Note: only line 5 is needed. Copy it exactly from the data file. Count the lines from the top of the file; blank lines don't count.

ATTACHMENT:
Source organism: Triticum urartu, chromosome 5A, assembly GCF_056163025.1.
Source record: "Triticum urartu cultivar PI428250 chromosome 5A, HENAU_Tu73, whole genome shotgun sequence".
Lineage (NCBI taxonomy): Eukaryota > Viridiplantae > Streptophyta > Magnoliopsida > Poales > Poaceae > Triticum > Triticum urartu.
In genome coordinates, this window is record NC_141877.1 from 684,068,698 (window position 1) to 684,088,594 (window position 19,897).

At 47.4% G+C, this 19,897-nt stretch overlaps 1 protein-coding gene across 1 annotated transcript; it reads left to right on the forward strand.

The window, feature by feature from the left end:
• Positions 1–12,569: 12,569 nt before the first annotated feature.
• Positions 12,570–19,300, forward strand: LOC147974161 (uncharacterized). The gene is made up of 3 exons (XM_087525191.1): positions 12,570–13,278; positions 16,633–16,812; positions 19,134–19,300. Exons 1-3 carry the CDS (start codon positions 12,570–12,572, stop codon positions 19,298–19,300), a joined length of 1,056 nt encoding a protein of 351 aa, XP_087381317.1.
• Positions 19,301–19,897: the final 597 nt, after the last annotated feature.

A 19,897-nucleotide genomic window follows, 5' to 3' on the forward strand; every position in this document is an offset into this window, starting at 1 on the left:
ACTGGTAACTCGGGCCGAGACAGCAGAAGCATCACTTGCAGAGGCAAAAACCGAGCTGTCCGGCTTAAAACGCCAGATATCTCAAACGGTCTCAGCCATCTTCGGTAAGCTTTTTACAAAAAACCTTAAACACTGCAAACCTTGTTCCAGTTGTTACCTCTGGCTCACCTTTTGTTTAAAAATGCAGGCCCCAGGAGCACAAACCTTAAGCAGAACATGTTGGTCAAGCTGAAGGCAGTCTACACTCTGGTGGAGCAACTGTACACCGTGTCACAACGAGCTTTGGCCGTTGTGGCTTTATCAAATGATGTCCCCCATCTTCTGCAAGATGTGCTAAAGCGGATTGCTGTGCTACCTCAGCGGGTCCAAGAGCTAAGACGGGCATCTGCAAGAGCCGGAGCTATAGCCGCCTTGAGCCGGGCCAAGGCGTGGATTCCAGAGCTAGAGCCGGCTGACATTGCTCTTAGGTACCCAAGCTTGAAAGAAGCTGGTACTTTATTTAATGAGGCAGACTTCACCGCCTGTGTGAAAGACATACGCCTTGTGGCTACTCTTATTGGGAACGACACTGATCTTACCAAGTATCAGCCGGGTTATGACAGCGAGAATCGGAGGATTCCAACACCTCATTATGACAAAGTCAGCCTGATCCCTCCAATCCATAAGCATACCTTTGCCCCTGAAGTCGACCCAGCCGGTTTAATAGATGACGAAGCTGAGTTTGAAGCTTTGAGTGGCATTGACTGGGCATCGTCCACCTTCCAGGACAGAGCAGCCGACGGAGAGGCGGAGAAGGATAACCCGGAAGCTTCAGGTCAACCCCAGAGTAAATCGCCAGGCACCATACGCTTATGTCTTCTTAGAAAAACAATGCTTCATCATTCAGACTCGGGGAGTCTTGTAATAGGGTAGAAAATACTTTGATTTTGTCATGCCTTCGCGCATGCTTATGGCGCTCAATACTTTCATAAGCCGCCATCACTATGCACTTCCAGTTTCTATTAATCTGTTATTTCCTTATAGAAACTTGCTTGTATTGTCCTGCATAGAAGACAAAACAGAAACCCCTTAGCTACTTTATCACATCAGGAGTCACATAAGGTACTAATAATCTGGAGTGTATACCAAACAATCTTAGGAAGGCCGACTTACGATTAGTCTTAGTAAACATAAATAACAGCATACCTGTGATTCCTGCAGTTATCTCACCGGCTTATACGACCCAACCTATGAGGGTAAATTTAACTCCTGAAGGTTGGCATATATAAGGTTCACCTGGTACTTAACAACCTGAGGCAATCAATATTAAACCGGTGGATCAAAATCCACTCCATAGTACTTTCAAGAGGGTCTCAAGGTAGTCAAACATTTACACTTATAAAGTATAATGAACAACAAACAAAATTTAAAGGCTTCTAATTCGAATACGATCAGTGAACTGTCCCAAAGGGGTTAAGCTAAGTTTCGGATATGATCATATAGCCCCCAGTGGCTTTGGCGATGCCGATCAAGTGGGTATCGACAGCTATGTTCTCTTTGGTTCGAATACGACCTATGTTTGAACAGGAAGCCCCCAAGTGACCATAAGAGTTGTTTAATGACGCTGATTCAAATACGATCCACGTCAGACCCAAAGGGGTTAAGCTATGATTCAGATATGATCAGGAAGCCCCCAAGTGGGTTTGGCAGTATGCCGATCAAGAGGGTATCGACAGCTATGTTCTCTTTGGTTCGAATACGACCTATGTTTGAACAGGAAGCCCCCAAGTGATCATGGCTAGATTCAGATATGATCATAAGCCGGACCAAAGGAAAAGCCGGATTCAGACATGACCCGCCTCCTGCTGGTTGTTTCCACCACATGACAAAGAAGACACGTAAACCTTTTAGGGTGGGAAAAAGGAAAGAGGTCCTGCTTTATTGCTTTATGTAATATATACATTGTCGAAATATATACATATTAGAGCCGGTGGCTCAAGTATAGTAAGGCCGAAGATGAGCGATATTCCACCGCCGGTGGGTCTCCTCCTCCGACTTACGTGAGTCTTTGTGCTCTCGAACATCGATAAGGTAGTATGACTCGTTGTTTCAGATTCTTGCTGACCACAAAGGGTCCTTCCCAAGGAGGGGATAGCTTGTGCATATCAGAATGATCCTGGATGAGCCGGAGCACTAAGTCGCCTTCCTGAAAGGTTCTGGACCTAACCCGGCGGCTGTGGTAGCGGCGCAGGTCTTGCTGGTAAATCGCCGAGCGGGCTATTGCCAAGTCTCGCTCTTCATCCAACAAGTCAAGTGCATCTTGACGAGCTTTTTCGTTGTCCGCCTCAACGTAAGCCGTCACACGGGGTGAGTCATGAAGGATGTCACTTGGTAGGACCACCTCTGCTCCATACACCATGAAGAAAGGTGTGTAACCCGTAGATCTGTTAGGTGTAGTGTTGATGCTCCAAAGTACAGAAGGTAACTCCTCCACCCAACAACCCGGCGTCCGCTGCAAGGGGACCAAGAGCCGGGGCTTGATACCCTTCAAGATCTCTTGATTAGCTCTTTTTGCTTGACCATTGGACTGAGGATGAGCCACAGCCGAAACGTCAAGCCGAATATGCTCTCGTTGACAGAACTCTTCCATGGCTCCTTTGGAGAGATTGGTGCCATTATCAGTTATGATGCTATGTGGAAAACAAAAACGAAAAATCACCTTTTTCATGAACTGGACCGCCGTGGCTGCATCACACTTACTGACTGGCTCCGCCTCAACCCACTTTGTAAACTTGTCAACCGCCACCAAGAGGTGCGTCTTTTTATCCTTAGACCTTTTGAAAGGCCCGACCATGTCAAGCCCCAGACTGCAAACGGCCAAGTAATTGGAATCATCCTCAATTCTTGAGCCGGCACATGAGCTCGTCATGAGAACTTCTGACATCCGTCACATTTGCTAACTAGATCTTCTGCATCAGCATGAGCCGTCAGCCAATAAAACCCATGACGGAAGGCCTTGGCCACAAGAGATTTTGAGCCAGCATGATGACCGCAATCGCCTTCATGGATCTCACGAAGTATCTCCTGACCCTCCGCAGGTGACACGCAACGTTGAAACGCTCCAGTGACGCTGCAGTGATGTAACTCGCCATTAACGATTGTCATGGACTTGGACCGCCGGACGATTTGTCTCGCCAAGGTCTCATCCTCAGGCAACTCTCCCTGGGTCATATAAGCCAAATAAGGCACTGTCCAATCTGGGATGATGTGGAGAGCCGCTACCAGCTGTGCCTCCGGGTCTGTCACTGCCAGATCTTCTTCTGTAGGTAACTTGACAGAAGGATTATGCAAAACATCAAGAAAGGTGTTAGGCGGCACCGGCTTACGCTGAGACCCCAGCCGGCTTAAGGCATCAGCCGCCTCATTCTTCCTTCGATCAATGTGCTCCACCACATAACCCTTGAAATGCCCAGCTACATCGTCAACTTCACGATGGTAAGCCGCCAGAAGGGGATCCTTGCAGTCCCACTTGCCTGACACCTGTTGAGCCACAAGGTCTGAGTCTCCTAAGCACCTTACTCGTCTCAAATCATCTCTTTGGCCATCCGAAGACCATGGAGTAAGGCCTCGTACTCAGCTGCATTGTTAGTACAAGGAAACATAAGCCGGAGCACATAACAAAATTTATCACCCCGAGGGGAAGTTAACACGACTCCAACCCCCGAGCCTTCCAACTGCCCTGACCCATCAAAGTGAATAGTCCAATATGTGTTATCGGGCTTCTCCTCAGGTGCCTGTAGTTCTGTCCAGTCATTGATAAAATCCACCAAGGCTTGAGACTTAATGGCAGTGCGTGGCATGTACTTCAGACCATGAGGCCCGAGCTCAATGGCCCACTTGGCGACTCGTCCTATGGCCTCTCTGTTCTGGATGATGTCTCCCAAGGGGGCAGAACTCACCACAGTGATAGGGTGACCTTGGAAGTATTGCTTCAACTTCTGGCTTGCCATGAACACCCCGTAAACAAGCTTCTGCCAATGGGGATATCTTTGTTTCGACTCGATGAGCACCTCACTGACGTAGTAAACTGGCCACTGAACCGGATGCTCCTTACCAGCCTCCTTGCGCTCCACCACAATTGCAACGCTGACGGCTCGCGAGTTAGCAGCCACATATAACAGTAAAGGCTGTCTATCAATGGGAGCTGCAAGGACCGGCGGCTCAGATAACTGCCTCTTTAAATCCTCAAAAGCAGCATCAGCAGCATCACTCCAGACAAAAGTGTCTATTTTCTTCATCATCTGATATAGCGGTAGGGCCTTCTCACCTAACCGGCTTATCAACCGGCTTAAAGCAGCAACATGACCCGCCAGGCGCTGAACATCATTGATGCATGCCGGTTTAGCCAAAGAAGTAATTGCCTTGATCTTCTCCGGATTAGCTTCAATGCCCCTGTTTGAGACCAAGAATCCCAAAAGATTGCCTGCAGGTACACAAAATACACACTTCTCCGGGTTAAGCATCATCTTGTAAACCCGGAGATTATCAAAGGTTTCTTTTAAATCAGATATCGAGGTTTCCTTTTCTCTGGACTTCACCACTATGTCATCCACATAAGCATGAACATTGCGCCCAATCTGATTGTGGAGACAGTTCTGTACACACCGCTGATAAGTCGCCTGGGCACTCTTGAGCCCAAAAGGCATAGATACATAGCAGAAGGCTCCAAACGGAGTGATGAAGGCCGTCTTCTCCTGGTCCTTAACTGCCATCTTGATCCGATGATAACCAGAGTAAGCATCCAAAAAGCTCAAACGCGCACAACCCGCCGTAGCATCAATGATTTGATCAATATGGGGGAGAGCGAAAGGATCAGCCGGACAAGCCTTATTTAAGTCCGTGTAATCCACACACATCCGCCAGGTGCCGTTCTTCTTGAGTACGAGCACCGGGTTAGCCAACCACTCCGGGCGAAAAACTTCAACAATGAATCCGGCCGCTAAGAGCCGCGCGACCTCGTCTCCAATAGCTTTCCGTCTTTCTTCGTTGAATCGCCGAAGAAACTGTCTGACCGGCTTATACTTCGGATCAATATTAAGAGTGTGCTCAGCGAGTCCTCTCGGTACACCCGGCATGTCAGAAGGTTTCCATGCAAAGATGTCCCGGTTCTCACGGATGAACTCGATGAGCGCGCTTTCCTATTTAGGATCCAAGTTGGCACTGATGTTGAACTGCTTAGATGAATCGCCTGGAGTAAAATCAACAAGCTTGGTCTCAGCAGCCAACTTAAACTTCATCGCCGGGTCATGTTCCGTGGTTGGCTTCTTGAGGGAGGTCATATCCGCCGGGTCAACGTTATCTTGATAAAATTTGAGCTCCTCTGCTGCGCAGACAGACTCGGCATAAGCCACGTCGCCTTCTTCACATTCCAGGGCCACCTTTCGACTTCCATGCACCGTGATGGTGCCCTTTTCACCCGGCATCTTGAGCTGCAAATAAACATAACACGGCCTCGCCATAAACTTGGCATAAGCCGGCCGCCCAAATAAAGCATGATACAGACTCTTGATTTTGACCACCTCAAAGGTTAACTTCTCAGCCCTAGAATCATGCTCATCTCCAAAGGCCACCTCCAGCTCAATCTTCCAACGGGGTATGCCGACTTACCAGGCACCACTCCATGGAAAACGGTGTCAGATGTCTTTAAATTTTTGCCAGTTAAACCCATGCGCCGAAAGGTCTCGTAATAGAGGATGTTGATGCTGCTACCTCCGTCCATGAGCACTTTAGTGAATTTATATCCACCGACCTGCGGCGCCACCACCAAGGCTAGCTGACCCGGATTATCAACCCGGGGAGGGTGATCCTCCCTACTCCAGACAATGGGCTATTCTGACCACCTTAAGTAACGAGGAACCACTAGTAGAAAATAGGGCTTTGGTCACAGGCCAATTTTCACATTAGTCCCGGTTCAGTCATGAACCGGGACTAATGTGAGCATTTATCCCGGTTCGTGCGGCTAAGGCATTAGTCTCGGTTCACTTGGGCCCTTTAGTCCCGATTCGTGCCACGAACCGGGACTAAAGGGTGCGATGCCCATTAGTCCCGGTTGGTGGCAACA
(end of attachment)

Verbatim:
At 47.4% G+C, this 19,897-nt stretch overlaps 1 protein-coding gene across 1 annotated transcript; it reads left to right on the forward strand.